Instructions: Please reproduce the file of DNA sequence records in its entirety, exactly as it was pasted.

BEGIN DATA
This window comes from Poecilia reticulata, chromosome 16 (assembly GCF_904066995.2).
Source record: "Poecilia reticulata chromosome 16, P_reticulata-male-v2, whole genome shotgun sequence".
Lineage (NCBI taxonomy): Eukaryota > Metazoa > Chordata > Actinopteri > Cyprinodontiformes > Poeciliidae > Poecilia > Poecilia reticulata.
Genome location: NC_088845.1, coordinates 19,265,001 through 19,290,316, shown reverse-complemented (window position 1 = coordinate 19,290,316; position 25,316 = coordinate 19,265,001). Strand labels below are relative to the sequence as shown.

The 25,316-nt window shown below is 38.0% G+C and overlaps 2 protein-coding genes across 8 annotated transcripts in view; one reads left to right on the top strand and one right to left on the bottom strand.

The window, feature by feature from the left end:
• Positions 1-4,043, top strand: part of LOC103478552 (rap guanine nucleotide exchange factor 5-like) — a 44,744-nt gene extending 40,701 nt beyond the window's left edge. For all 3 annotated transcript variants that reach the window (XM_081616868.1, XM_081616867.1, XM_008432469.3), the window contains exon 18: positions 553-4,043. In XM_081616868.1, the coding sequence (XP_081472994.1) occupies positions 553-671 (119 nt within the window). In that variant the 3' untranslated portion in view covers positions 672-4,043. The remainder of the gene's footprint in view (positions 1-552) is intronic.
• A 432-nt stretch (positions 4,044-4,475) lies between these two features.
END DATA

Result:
This window comes from Poecilia reticulata, chromosome 16 (assembly GCF_904066995.2).
Source record: "Poecilia reticulata chromosome 16, P_reticulata-male-v2, whole genome shotgun sequence".
Lineage (NCBI taxonomy): Eukaryota > Metazoa > Chordata > Actinopteri > Cyprinodontiformes > Poeciliidae > Poecilia > Poecilia reticulata.
Genome location: NC_088845.1, coordinates 19,265,001 through 19,290,316, shown reverse-complemented (window position 1 = coordinate 19,290,316; position 25,316 = coordinate 19,265,001). Strand labels below are relative to the sequence as shown.

The 25,316-nt window shown below is 38.0% G+C and overlaps 2 protein-coding genes across 8 annotated transcripts in view; one reads left to right on the top strand and one right to left on the bottom strand.

The window, feature by feature from the left end:
• Positions 1-4,043, top strand: part of LOC103478552 (rap guanine nucleotide exchange factor 5-like) — a 44,744-nt gene extending 40,701 nt beyond the window's left edge. For all 3 annotated transcript variants that reach the window (XM_081616868.1, XM_081616867.1, XM_008432469.3), the window contains exon 18: positions 553-4,043. In XM_081616868.1, the coding sequence (XP_081472994.1) occupies positions 553-671 (119 nt within the window). In that variant the 3' untranslated portion in view covers positions 672-4,043. The remainder of the gene's footprint in view (positions 1-552) is intronic.
• A 432-nt stretch (positions 4,044-4,475) lies between these two features.